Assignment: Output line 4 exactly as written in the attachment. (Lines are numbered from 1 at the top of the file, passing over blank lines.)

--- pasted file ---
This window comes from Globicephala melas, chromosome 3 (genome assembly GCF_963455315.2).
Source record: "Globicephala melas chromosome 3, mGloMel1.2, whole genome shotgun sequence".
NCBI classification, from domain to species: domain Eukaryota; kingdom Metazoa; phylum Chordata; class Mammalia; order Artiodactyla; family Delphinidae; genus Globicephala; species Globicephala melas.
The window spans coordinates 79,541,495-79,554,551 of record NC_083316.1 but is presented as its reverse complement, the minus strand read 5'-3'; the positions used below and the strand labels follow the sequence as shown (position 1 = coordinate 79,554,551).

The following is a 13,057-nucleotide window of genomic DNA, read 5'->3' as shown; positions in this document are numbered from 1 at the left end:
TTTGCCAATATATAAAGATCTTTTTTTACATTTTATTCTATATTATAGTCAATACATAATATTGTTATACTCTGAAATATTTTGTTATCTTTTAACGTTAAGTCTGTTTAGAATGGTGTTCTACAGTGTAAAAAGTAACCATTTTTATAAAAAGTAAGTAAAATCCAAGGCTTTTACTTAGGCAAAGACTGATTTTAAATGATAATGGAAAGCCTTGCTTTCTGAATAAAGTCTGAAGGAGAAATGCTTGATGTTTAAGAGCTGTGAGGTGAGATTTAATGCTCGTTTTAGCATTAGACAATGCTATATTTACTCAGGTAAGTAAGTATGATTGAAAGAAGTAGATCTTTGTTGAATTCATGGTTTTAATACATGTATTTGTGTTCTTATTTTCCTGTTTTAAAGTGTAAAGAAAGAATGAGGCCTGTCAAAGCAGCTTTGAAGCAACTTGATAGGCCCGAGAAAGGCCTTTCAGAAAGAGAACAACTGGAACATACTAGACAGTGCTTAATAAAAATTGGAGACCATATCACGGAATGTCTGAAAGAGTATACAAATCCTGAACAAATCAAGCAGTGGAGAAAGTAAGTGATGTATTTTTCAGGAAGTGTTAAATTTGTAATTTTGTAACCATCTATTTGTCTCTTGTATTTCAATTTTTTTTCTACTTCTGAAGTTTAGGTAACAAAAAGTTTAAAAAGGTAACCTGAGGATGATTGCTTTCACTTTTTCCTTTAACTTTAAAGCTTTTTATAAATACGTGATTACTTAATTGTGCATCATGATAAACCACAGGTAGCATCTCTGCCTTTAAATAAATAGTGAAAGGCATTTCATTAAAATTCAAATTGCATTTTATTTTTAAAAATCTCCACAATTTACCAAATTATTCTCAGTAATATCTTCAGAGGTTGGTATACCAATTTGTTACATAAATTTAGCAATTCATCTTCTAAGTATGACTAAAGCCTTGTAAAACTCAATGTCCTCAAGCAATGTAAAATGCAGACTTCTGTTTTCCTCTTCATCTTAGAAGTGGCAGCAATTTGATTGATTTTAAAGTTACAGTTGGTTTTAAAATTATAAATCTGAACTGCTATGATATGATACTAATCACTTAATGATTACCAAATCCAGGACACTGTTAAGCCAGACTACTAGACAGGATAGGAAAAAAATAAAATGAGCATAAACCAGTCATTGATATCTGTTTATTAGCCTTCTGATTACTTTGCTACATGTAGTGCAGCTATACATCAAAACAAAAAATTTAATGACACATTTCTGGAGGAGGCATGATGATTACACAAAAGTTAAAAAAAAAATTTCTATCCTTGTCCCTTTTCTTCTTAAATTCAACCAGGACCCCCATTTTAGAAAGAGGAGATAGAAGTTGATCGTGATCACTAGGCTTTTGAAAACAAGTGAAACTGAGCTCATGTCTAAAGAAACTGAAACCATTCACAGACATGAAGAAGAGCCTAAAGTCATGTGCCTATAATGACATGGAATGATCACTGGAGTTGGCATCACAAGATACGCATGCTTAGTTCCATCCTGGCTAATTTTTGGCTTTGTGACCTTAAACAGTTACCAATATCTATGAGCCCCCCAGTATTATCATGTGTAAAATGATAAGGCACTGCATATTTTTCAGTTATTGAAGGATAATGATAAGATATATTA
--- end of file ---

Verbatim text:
The window spans coordinates 79,541,495-79,554,551 of record NC_083316.1 but is presented as its reverse complement, the minus strand read 5'-3'; the positions used below and the strand labels follow the sequence as shown (position 1 = coordinate 79,554,551).